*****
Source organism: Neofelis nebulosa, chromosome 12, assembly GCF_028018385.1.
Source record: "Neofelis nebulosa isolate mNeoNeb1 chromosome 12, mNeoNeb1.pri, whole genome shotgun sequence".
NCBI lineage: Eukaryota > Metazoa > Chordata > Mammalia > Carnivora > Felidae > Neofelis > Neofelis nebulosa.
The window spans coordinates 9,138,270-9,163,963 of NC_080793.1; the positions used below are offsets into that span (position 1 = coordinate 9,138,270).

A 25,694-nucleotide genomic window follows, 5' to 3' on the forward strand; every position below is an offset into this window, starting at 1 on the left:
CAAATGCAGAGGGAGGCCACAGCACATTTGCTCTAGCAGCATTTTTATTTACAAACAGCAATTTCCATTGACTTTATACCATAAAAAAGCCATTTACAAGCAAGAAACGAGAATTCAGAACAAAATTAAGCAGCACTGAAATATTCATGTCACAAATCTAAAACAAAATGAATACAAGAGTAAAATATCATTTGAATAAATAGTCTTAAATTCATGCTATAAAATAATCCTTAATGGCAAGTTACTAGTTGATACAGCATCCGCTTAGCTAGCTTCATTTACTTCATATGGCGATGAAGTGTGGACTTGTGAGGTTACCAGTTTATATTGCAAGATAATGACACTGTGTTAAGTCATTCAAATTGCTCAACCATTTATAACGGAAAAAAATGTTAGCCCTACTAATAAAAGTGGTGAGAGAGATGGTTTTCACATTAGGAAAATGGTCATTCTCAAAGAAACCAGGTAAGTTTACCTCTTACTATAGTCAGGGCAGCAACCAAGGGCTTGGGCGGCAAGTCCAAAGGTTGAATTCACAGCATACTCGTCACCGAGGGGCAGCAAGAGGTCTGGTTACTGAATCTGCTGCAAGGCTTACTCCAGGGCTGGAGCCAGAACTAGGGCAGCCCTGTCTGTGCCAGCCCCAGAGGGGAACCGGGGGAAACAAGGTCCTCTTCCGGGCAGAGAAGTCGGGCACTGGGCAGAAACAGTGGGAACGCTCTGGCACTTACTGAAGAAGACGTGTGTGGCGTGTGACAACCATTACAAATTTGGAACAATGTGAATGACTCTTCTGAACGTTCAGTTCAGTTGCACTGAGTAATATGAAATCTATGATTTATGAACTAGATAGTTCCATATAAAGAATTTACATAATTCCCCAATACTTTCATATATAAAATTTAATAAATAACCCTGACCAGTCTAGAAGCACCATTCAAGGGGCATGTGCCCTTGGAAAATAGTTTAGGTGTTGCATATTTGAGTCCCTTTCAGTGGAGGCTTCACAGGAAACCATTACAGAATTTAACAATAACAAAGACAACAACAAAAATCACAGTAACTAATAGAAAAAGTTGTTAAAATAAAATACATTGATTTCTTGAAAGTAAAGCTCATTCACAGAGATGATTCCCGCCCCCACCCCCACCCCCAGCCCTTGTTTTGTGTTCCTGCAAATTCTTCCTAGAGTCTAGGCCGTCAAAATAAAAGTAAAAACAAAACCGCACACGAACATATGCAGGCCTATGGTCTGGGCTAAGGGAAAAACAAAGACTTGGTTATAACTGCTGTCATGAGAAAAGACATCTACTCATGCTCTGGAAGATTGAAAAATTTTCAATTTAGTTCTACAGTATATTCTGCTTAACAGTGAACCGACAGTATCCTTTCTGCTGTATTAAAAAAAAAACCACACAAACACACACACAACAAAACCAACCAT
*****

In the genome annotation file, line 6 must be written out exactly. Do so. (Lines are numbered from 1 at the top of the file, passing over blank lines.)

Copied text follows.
CAAATGCAGAGGGAGGCCACAGCACATTTGCTCTAGCAGCATTTTTATTTACAAACAGCAATTTCCATTGACTTTATACCATAAAAAAGCCATTTACAAGCAAGAAACGAGAATTCAGAACAAAATTAAGCAGCACTGAAATATTCATGTCACAAATCTAAAACAAAATGAATACAAGAGTAAAATATCATTTGAATAAATAGTCTTAAATTCATGCTATAAAATAATCCTTAATGGCAAGTTACTAGTTGATACAGCATCCGCTTAGCTAGCTTCATTTACTTCATATGGCGATGAAGTGTGGACTTGTGAGGTTACCAGTTTATATTGCAAGATAATGACACTGTGTTAAGTCATTCAAATTGCTCAACCATTTATAACGGAAAAAAATGTTAGCCCTACTAATAAAAGTGGTGAGAGAGATGGTTTTCACATTAGGAAAATGGTCATTCTCAAAGAAACCAGGTAAGTTTACCTCTTACTATAGTCAGGGCAGCAACCAAGGGCTTGGGCGGCAAGTCCAAAGGTTGAATTCACAGCATACTCGTCACCGAGGGGCAGCAAGAGGTCTGGTTACTGAATCTGCTGCAAGGCTTACTCCAGGGCTGGAGCCAGAACTAGGGCAGCCCTGTCTGTGCCAGCCCCAGAGGGGAACCGGGGGAAACAAGGTCCTCTTCCGGGCAGAGAAGTCGGGCACTGGGCAGAAACAGTGGGAACGCTCTGGCACTTACTGAAGAAGACGTGTGTGGCGTGTGACAACCATTACAAATTTGGAACAATGTGAATGACTCTTCTGAACGTTCAGTTCAGTTGCACTGAGTAATATGAAATCTATGATTTATGAACTAGATAGTTCCATATAAAGAATTTACATAATTCCCCAATACTTTCATATATAAAATTTAATAAATAACCCTGACCAGTCTAGAAGCACCATTCAAGGGGCATGTGCCCTTGGAAAATAGTTTAGGTGTTGCATATTTGAGTCCCTTTCAGTGGAGGCTTCACAGGAAACCATTACAGAATTTAACAATAACAAAGACAACAACAAAAATCACAGTAACTAATAGAAAAAGTTGTTAAAATAAAATACATTGATTTCTTGAAAGTAAAGCTCATTCACAGAGATGATTCCCGCCCCCACCCCCACCCCCAGCCCTTGTTTTGTGTTCCTGCAAATTCTTCCTAGAGTCTAGGCCGTCAAAATAAAAGTAAAAACAAAACCGCACACGAACATATGCAGGCCTATGGTCTGGGCTAAGGGAAAAACAAAGACTTGGTTATAACTGCTGTCATGAGAAAAGACATCTACTCATGCTCTGGAAGATTGAAAAATTTTCAATTTAGTTCTACAGTATATTCTGCTTAACAGTGAACCGACAGTATCCTTTCTGCTGTATTAAAAAAAAAACCACACAAACACACACACAACAAAACCAACCAT